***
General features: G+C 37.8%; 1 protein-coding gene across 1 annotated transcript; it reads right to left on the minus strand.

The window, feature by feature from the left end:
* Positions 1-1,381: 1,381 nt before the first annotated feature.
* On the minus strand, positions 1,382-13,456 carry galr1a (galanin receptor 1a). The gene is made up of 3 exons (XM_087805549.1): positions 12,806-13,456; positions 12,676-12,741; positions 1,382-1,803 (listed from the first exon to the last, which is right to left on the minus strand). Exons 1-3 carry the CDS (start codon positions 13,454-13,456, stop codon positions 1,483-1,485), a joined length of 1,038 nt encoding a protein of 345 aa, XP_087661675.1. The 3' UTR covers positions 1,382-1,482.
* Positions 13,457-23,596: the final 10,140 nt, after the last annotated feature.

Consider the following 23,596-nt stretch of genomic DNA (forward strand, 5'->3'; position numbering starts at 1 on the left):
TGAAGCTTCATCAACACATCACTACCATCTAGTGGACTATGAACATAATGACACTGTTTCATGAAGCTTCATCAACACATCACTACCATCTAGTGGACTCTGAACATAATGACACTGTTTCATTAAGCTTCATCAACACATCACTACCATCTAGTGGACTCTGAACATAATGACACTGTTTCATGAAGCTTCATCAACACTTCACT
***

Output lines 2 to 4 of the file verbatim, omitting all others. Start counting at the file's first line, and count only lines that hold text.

The window, feature by feature from the left end:
* Positions 1-1,381: 1,381 nt before the first annotated feature.
* On the minus strand, positions 1,382-13,456 carry galr1a (galanin receptor 1a). The gene is made up of 3 exons (XM_087805549.1): positions 12,806-13,456; positions 12,676-12,741; positions 1,382-1,803 (listed from the first exon to the last, which is right to left on the minus strand). Exons 1-3 carry the CDS (start codon positions 13,454-13,456, stop codon positions 1,483-1,485), a joined length of 1,038 nt encoding a protein of 345 aa, XP_087661675.1. The 3' UTR covers positions 1,382-1,482.